Account of a Tour in Normandy, Volume 1 eBook

Dawson Turner
This eBook from the Gutenberg Project consists of approximately 192 pages of information about Account of a Tour in Normandy, Volume 1.
are materially altered in this respect since 1814, when I remember that, in going through Calais by the way of the Low Countries to Paris, and returning by the direct road to Boullogne, the whole journey was made without seeing a single new house erecting in a space of four hundred miles.  This is now far from being the case; there is every where an appearance of comparative prosperity, and, were it not for the coins, of which the copper bear the impress of the republic, and the gold and silver chiefly that of Napoleon, a stranger would meet with but few visible marks of the changes experienced in late years by the government of France.  Much has been also done of late towards ornamenting the chateaux, of which there are several about Totes, though in the opinion of an Englishman, much also is yet wanting.  They are principally the residences of Rouen merchants.

Upon approaching Malaunay, about nine miles from Rouen, the scene is entirely changed.  The road descends into a valley, inclosed between steep hills, whose sides are richly and beautifully clothed with wood, while the houses and church of the village beneath add life and variety to the plain at the foot.  Here the cotton manufactories begin, and, as we follow the course of the little river Cailly, the population gradually increases, and continues to become more dense through a series of manufacturing villages, each larger than the preceding, and all abounding in noble views of hill, wood, and dale; while the tracts around are thickly studded with picturesque residences of manufacturers, and extensive, often picturesque, manufactories.  Such indeed was the country, till we found ourselves at Rouen, shortly before entering which the Havre road unites to that from Dieppe, and the landscape also embraces the valley of the Seine, as well as of the Cailly the former broader by far, and grander, but not more beautiful.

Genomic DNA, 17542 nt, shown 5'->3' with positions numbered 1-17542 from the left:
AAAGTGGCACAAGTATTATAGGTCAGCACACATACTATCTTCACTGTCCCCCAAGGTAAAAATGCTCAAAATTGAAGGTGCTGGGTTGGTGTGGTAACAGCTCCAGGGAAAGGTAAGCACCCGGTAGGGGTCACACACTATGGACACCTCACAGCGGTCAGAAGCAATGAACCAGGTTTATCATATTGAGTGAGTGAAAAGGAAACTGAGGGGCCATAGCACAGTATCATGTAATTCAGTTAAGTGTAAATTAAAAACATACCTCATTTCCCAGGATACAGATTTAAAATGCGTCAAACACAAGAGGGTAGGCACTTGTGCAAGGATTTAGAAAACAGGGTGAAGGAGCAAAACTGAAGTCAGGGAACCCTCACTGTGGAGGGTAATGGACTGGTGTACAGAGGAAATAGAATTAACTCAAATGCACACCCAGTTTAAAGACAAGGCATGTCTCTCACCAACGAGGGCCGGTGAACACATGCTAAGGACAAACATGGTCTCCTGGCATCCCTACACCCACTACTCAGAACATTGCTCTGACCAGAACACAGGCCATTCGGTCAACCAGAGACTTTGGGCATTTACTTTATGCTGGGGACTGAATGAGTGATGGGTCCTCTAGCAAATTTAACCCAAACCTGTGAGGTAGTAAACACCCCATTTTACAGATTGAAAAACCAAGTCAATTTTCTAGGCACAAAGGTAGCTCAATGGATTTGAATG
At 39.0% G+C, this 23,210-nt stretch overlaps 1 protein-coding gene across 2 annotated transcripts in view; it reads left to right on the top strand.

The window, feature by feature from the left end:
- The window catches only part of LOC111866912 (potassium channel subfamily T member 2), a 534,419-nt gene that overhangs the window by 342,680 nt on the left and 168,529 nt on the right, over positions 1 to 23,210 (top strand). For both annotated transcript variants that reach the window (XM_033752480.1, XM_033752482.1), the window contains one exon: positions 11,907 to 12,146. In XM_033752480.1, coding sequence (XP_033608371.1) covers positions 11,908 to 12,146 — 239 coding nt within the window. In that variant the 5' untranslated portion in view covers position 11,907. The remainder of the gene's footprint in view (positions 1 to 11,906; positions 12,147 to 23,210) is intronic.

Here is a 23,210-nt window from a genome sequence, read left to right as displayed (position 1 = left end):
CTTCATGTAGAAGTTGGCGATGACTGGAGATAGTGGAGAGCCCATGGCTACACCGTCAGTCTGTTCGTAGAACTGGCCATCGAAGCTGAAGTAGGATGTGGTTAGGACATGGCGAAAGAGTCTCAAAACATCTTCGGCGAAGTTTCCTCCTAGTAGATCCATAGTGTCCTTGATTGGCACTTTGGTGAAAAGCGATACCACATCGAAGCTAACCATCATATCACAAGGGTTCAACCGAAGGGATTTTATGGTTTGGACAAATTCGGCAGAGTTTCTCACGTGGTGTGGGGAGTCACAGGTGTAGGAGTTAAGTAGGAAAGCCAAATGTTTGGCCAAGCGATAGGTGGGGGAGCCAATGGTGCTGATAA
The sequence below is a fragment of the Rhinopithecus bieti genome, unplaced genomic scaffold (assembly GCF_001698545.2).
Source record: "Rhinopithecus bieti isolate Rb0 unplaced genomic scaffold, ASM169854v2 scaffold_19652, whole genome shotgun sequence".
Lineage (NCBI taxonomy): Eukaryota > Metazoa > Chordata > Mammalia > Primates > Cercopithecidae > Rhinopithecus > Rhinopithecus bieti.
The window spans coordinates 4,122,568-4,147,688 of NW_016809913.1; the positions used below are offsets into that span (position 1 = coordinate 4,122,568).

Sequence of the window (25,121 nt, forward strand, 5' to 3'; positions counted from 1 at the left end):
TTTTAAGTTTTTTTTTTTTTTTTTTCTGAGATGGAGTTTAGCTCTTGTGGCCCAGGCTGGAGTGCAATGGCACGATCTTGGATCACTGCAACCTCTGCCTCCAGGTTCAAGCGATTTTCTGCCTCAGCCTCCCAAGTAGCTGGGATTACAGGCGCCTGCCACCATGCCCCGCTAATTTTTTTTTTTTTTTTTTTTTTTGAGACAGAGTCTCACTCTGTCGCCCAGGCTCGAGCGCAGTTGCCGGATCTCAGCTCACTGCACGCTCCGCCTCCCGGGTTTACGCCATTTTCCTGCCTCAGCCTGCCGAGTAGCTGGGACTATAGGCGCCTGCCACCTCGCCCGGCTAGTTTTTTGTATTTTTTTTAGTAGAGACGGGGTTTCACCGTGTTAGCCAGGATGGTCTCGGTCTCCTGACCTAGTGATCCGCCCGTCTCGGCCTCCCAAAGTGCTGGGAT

Rouen, from this point of view, is seen to considerable advantage, at least by those who, like us, make a detour to the north, and enter it in that direction:  the cathedral, St. Ouen, the hospital and church of La Madeleine, and the river, fill the picture; nor is the impression in any wise diminished on a nearer approach, when, through a long avenue, formed by four rows of lofty elms, you advance by the side of a stream, at once majestic from its width and eminently beautiful from its winding course.

Rouen is now unfortified; its walls, its castles, are level with the ground.  But, if I may borrow the pun of which old Peter Heylin is guilty when, describing Paris, Rouen is still a strong city, “for it taketh you by the nose.”  The filth is extreme; villainous smells overcome you in every quarter, and from every quarter.  The streets are gloomy, narrow, and crooked, and the houses at once mean and lofty.  Even on the quay, where all the activity of commerce is visible, and where the outward signs of opulence might be expected, there

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Account of a Tour in Normandy, Volume 1 from Project Gutenberg. Public domain.
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